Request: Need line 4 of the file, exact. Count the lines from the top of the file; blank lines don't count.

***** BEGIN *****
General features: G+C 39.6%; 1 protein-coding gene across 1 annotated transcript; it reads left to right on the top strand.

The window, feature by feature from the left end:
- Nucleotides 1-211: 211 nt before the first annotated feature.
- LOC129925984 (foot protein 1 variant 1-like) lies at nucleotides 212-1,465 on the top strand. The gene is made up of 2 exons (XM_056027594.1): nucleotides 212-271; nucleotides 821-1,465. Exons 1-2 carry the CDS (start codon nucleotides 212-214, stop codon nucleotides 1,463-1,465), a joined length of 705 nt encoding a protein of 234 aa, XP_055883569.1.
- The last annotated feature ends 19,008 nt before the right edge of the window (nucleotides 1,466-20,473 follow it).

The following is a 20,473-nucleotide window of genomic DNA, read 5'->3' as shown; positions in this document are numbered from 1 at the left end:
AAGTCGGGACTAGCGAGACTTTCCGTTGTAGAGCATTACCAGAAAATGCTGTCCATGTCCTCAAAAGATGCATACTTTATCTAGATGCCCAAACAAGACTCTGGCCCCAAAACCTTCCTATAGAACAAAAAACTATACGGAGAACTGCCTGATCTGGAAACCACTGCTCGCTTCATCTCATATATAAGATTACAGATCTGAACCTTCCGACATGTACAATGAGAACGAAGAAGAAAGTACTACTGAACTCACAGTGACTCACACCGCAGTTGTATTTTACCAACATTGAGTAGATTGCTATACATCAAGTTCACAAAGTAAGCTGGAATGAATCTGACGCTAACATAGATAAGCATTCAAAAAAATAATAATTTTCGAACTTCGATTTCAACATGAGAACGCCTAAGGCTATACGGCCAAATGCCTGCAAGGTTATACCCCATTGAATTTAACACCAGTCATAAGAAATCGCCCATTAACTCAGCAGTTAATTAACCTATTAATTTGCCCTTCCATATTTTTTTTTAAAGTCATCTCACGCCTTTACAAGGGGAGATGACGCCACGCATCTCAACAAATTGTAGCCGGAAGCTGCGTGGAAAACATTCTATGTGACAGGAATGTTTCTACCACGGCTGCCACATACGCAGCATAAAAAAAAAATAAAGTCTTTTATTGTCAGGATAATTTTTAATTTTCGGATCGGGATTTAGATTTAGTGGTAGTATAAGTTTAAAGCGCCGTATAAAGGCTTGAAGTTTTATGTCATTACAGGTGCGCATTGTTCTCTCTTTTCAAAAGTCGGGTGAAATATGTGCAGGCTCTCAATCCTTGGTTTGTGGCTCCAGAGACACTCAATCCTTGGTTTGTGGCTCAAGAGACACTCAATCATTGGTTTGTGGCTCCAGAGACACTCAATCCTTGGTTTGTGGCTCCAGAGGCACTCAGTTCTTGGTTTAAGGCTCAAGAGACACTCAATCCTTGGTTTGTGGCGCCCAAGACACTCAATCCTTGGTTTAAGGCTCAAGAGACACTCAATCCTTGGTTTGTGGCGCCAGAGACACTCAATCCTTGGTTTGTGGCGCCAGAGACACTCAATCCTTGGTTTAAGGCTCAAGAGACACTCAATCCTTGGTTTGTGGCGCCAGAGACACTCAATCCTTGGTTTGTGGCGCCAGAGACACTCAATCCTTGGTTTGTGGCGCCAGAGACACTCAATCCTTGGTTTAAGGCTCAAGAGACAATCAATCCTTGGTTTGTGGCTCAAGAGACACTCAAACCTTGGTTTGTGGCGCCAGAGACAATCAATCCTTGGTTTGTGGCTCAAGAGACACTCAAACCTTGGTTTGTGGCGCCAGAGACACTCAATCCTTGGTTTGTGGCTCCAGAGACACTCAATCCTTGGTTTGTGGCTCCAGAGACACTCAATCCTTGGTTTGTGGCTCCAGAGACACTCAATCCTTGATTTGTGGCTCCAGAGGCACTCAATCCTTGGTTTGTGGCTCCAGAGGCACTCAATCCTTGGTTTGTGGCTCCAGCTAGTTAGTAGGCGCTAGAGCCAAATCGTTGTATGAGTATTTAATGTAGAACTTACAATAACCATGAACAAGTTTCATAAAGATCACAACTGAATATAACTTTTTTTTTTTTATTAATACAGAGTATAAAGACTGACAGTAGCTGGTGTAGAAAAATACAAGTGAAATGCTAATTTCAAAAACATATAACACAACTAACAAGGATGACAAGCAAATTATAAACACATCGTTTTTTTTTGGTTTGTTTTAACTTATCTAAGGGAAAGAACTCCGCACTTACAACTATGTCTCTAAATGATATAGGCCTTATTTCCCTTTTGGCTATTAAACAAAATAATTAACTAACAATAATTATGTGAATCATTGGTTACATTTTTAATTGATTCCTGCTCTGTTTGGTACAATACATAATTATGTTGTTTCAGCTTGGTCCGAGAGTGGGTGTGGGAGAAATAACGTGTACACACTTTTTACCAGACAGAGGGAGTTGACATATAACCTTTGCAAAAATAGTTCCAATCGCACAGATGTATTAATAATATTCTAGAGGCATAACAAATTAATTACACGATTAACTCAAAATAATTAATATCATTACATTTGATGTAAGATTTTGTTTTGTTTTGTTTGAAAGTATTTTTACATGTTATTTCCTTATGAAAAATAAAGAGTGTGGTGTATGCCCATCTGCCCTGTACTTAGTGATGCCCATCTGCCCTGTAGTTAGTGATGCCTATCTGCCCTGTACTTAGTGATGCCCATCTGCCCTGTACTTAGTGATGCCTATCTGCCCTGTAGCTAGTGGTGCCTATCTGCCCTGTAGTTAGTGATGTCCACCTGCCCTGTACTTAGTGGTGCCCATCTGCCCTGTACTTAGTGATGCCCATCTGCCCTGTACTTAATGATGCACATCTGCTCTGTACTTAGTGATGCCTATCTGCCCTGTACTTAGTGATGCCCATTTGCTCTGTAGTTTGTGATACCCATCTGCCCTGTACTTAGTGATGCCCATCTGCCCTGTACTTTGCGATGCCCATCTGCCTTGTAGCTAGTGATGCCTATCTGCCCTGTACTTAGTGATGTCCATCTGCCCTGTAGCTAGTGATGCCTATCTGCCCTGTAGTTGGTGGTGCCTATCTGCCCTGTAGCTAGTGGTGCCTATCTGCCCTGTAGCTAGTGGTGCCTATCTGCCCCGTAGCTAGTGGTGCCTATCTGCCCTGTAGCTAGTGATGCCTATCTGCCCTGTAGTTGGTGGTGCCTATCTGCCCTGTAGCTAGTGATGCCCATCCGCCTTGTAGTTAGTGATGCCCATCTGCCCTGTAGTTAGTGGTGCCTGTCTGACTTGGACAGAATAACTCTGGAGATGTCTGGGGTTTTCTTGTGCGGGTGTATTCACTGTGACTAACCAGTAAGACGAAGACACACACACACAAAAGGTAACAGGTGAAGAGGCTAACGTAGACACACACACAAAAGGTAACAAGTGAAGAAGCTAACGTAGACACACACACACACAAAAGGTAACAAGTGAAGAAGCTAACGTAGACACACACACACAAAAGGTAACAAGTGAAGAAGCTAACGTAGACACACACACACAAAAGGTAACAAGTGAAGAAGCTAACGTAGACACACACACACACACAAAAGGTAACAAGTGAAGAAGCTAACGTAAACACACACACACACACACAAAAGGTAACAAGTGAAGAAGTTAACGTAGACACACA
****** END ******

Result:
- LOC129925984 (foot protein 1 variant 1-like) lies at nucleotides 212-1,465 on the top strand. The gene is made up of 2 exons (XM_056027594.1): nucleotides 212-271; nucleotides 821-1,465. Exons 1-2 carry the CDS (start codon nucleotides 212-214, stop codon nucleotides 1,463-1,465), a joined length of 705 nt encoding a protein of 234 aa, XP_055883569.1.